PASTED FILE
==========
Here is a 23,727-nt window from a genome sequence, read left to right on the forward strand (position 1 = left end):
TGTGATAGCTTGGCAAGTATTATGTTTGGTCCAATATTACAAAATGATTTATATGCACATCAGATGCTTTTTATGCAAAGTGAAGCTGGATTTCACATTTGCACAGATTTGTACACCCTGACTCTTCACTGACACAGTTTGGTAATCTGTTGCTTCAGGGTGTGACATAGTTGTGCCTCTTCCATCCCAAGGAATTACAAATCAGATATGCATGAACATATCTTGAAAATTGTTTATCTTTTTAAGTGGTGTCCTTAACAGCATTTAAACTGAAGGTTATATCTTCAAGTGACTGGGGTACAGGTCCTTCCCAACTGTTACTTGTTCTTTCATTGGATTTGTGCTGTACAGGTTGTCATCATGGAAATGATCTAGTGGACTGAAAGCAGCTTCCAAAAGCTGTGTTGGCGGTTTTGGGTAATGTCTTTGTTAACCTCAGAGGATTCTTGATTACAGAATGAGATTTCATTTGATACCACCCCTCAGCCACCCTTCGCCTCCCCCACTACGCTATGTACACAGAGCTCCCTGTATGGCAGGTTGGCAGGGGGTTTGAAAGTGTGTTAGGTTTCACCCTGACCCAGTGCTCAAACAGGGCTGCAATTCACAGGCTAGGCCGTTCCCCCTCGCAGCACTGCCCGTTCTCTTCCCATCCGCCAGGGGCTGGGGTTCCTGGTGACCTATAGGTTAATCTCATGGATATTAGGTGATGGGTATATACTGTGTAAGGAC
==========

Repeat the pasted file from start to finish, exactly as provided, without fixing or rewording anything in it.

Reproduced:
Here is a 23,727-nt window from a genome sequence, read left to right on the forward strand (position 1 = left end):
TGTGATAGCTTGGCAAGTATTATGTTTGGTCCAATATTACAAAATGATTTATATGCACATCAGATGCTTTTTATGCAAAGTGAAGCTGGATTTCACATTTGCACAGATTTGTACACCCTGACTCTTCACTGACACAGTTTGGTAATCTGTTGCTTCAGGGTGTGACATAGTTGTGCCTCTTCCATCCCAAGGAATTACAAATCAGATATGCATGAACATATCTTGAAAATTGTTTATCTTTTTAAGTGGTGTCCTTAACAGCATTTAAACTGAAGGTTATATCTTCAAGTGACTGGGGTACAGGTCCTTCCCAACTGTTACTTGTTCTTTCATTGGATTTGTGCTGTACAGGTTGTCATCATGGAAATGATCTAGTGGACTGAAAGCAGCTTCCAAAAGCTGTGTTGGCGGTTTTGGGTAATGTCTTTGTTAACCTCAGAGGATTCTTGATTACAGAATGAGATTTCATTTGATACCACCCCTCAGCCACCCTTCGCCTCCCCCACTACGCTATGTACACAGAGCTCCCTGTATGGCAGGTTGGCAGGGGGTTTGAAAGTGTGTTAGGTTTCACCCTGACCCAGTGCTCAAACAGGGCTGCAATTCACAGGCTAGGCCGTTCCCCCTCGCAGCACTGCCCGTTCTCTTCCCATCCGCCAGGGGCTGGGGTTCCTGGTGACCTATAGGTTAATCTCATGGATATTAGGTGATGGGTATATACTGTGTAAGGAC